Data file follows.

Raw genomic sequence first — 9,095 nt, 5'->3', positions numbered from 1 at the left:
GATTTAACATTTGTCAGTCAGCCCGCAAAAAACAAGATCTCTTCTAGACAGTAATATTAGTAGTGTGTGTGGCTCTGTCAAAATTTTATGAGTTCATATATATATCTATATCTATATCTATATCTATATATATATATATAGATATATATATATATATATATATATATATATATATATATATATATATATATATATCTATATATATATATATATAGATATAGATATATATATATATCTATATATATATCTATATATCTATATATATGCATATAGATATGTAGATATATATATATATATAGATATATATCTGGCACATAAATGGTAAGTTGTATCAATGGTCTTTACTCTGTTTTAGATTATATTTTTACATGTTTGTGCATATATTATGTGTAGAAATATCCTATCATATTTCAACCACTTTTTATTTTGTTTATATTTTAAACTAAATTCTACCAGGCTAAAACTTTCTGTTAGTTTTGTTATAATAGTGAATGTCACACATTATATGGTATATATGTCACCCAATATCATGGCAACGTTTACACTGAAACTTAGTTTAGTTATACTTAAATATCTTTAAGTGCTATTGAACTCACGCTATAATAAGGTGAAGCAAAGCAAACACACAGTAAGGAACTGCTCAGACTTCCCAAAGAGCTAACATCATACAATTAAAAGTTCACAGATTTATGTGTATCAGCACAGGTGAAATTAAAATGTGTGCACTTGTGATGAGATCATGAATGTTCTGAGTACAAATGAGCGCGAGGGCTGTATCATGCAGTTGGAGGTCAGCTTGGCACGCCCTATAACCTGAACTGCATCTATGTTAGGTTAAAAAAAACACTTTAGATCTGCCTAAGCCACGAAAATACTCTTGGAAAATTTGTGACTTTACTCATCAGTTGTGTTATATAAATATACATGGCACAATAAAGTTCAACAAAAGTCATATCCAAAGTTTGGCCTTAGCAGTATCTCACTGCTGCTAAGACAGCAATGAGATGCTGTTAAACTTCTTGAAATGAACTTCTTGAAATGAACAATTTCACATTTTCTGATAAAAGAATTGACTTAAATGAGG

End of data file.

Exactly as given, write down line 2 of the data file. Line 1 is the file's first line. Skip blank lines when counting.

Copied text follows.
GATTTAACATTTGTCAGTCAGCCCGCAAAAAACAAGATCTCTTCTAGACAGTAATATTAGTAGTGTGTGTGGCTCTGTCAAAATTTTATGAGTTCATATATATATCTATATCTATATCTATATCTATATATATATATATAGATATATATATATATATATATATATATATATATATATATATATATATATATATATCTATATATATATATATATAGATATAGATATATATATATATCTATATATATATCTATATATCTATATATATGCATATAGATATGTAGATATATATATATATATAGATATATATCTGGCACATAAATGGTAAGTTGTATCAATGGTCTTTACTCTGTTTTAGATTATATTTTTACATGTTTGTGCATATATTATGTGTAGAAATATCCTATCATATTTCAACCACTTTTTATTTTGTTTATATTTTAAACTAAATTCTACCAGGCTAAAACTTTCTGTTAGTTTTGTTATAATAGTGAATGTCACACATTATATGGTATATATGTCACCCAATATCATGGCAACGTTTACACTGAAACTTAGTTTAGTTATACTTAAATATCTTTAAGTGCTATTGAACTCACGCTATAATAAGGTGAAGCAAAGCAAACACACAGTAAGGAACTGCTCAGACTTCCCAAAGAGCTAACATCATACAATTAAAAGTTCACAGATTTATGTGTATCAGCACAGGTGAAATTAAAATGTGTGCACTTGTGATGAGATCATGAATGTTCTGAGTACAAATGAGCGCGAGGGCTGTATCATGCAGTTGGAGGTCAGCTTGGCACGCCCTATAACCTGAACTGCATCTATGTTAGGTTAAAAAAAACACTTTAGATCTGCCTAAGCCACGAAAATACTCTTGGAAAATTTGTGACTTTACTCATCAGTTGTGTTATATAAATATACATGGCACAATAAAGTTCAACAAAAGTCATATCCAAAGTTTGGCCTTAGCAGTATCTCACTGCTGCTAAGACAGCAATGAGATGCTGTTAAACTTCTTGAAATGAACTTCTTGAAATGAACAATTTCACATTTTCTGATAAAAGAATTGACTTAAATGAGG